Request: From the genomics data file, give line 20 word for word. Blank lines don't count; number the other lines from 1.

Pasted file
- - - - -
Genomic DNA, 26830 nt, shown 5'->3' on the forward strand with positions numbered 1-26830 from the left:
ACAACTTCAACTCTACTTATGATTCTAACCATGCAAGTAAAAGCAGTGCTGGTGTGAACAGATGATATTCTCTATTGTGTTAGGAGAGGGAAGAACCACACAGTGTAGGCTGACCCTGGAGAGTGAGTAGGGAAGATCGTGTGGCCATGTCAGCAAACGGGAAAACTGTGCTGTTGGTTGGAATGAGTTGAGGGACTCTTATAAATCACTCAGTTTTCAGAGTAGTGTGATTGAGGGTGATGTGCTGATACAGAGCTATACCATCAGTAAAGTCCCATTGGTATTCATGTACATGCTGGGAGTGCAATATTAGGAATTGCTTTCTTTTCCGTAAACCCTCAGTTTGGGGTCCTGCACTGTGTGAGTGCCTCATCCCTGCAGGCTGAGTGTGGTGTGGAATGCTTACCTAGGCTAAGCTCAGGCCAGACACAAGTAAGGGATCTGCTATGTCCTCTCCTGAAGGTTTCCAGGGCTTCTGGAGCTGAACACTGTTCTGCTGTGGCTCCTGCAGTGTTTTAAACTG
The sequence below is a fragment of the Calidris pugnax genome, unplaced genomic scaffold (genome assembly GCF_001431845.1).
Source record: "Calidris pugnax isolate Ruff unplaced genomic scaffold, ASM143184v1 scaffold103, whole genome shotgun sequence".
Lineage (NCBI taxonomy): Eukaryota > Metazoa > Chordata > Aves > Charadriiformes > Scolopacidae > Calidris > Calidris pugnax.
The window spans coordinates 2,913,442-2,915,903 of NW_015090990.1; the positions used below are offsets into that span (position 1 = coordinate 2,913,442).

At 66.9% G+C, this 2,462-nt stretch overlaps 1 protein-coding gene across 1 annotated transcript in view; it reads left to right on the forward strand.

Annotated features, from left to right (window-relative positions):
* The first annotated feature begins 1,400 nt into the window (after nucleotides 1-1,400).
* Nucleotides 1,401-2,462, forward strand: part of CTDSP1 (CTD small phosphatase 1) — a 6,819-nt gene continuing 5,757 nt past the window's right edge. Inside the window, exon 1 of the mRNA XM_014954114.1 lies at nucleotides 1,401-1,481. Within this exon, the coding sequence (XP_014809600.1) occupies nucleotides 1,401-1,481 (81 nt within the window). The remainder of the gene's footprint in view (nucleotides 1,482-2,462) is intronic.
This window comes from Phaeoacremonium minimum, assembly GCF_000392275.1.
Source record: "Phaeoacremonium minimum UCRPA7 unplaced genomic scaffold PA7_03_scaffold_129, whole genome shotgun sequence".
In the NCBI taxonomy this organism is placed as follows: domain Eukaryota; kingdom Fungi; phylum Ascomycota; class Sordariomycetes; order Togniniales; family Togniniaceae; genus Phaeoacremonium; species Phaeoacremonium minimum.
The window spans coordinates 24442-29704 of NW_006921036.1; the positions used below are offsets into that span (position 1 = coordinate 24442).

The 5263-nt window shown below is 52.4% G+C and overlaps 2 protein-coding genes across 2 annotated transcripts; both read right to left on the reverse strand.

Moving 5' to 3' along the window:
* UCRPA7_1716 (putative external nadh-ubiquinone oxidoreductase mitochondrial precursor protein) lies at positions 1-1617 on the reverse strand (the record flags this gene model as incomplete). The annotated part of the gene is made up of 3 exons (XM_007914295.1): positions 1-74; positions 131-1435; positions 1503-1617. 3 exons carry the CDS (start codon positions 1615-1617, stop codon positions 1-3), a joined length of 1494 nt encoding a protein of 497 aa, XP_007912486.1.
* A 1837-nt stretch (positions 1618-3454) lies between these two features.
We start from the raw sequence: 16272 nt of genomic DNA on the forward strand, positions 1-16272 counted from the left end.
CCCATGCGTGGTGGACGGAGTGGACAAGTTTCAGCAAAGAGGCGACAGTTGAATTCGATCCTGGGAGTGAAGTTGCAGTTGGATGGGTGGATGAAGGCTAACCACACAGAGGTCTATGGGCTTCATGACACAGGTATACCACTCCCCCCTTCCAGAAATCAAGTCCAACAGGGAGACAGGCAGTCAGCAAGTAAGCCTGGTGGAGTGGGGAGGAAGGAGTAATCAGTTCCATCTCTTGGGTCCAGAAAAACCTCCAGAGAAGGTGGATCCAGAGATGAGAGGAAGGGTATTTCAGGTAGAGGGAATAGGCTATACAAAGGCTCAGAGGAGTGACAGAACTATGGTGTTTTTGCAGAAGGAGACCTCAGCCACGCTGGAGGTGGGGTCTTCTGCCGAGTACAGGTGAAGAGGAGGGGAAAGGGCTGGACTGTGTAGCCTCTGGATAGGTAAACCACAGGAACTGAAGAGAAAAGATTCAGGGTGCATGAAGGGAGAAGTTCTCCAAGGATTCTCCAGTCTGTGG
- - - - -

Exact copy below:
CCCATGCGTGGTGGACGGAGTGGACAAGTTTCAGCAAAGAGGCGACAGTTGAATTCGATCCTGGGAGTGAAGTTGCAGTTGGATGGGTGGATGAAGGCTAACCACACAGAGGTCTATGGGCTTCATGACACAGGTATACCACTCCCCCCTTCCAGAAATCAAGTCCAACAGGGAGACAGGCAGTCAGCAAGTAAGCCTGGTGGAGTGGGGAGGAAGGAGTAATCAGTTCCATCTCTTGGGTCCAGAAAAACCTCCAGAGAAGGTGGATCCAGAGATGAGAGGAAGGGTATTTCAGGTAGAGGGAATAGGCTATACAAAGGCTCAGAGGAGTGACAGAACTATGGTGTTTTTGCAGAAGGAGACCTCAGCCACGCTGGAGGTGGGGTCTTCTGCCGAGTACAGGTGAAGAGGAGGGGAAAGGGCTGGACTGTGTAGCCTCTGGATAGGTAAACCACAGGAACTGAAGAGAAAAGATTCAGGGTGCATGAAGGGAGAAGTTCTCCAAGGATTCTCCAGTCTGTGG